Maple Grove United Methodist Church leaders want folks who spend time with young people to act as "first responders" when it comes to mental health.
As part of an initiative to focus on mental health and addiction in the community, the church, 7 W. Henderson Road, will be host to a Youth Mental Health First Aid class from 8 a.m. to 5:30 p.m. Saturday, Jan. 25.
The class, sponsored by Mental Health America of Franklin County and the Alcohol Drug and Mental Health Board of Franklin County, is free and open to the public.
Space is limited and registration is required at mhafc.org.
Designed for parents, family members, caregivers, teachers, school staff, peers and other caring residents, the class provides information and resources to individuals who work with or encounter young people, said Maureen Traverse, education manager for the mental-health board.
"Fundamentally, the training is practical skills to address mental health in young people -- when something doesn't seem right, what to do about it," Traverse said. "Kids can't necessarily advocate for themselves. It could take a caring adult to recognize some things and say and do something."
Mental Health First Aid is a national program, Traverse said, the need for which is fueled by an increasing understanding that people don't always think about mental health the way they do physical health.
"It shares aspects of traditional physical first aid. It's geared for the general public; it's not training to be a counselor in the same way physical first aid isn't training to be an EMT or nurse," Traverse said.
"It's providing that first level of support and response."
The course, Traverse said, shows how to recognize the signs of mental-health struggles in teens and provides productive ways to intervene, as well as education about the available resources in the community for a young person who needs help.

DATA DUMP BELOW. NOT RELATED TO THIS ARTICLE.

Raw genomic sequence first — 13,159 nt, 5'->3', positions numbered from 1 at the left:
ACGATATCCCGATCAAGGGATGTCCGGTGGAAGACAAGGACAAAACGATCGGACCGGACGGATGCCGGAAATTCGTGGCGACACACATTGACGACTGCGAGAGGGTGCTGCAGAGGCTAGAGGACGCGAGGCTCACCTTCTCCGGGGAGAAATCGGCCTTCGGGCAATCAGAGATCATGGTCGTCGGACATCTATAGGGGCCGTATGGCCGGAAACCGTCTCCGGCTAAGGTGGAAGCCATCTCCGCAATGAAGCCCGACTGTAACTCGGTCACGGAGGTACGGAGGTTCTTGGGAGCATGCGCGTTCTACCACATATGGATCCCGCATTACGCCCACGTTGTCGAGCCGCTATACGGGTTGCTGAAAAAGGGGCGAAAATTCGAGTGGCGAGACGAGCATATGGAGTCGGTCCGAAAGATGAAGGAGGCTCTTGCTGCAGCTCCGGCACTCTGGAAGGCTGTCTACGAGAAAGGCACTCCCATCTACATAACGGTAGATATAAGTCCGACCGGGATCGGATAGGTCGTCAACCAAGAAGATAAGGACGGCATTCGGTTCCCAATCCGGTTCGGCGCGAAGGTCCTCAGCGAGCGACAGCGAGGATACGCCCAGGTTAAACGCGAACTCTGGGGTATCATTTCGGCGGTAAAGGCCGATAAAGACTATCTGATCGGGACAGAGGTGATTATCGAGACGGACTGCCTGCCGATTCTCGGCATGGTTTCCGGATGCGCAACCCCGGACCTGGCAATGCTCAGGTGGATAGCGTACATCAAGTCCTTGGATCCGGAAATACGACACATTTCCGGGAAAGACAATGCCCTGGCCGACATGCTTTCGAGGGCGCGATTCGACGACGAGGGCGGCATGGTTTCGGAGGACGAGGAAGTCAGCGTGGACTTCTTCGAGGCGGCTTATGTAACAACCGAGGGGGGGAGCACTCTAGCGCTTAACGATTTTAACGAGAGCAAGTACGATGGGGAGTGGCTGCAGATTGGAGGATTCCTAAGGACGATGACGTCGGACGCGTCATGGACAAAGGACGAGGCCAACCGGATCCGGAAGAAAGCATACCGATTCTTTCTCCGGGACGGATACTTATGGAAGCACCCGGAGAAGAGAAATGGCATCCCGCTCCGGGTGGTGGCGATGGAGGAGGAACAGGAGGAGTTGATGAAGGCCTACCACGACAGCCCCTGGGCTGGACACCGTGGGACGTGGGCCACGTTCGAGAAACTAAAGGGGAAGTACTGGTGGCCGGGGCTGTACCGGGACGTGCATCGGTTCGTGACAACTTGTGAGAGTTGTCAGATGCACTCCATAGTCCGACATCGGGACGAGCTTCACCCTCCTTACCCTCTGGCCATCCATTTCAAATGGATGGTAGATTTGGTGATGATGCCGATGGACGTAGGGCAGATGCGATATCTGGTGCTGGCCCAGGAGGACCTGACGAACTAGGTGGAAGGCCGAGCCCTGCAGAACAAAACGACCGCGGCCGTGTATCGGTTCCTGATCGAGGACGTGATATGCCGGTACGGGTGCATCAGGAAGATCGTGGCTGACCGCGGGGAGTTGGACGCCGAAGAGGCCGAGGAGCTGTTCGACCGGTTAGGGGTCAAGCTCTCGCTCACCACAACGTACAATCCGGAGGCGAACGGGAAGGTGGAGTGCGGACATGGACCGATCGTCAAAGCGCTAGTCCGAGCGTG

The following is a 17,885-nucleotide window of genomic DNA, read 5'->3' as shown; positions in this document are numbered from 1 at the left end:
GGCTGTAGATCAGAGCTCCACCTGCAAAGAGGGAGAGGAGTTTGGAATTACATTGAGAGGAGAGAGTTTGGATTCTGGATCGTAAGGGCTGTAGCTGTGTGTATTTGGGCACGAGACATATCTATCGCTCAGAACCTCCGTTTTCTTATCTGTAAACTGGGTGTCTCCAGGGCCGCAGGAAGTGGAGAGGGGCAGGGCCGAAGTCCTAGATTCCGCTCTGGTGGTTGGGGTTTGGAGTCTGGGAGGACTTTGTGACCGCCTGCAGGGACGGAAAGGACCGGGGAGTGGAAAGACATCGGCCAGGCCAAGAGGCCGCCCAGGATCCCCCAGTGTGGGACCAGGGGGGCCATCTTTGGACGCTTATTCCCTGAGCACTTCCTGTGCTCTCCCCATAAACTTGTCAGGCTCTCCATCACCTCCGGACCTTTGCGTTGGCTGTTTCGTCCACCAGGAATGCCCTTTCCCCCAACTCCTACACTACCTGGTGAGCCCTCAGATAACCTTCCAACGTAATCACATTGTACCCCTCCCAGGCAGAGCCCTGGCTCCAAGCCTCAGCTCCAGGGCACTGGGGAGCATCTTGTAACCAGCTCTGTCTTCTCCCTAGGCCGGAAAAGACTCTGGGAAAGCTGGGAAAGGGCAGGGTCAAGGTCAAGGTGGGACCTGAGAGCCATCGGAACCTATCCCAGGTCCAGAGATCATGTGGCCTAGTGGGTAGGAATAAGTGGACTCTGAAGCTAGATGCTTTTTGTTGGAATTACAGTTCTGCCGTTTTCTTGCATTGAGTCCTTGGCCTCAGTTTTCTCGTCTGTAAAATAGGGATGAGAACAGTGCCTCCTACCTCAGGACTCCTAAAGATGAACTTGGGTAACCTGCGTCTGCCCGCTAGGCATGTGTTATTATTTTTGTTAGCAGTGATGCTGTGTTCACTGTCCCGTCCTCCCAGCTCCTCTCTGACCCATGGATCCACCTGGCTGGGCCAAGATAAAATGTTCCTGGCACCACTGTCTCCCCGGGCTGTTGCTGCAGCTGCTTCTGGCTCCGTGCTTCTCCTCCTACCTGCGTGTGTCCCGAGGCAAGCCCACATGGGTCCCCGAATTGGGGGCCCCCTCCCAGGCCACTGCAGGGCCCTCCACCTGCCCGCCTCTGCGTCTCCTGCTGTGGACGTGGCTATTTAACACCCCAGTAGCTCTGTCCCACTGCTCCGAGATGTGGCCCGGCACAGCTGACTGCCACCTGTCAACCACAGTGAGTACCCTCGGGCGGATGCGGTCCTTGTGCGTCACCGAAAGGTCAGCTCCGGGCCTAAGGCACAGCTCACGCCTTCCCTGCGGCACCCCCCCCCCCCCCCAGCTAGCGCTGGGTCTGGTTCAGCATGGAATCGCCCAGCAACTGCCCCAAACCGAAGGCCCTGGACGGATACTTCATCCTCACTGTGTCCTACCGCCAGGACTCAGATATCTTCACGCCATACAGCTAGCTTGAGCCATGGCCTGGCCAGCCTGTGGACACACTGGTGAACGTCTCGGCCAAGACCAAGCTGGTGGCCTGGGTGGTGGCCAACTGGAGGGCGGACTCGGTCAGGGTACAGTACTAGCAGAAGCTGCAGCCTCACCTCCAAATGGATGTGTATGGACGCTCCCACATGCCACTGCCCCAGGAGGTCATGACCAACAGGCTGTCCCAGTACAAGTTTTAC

"Kids who have somebody in their lives who can do these things have a better chance to have positive outcomes," Traverse said.
That's exactly why the church is hosting the training, Maple Grove member Marialice Bennett said.
"So many people feel helpless when they feel like someone is having mental-health issues," she said, "so here are some tools to recognize what you're seeing and steps you can take."
The board offers recurring mental-health first-aid classes for youth and adults, Traverse said.
Information on future classes is available at mhafc.org.
"As adults, we can write off the problems of young people at times," she said, "and while not everything is a crisis, there are ways we can learn to understand what is and is not what we would consider normal teen behavior."
Bennett called the church's focus on overall well-being of individuals in the community "a big step for us."
"When we look at ways as a church to support all individuals, one of those ways is to look at mental health through a different lens as a society than we have been," she said. "Making people feel loved and bringing hope to people -- that's the role of the church."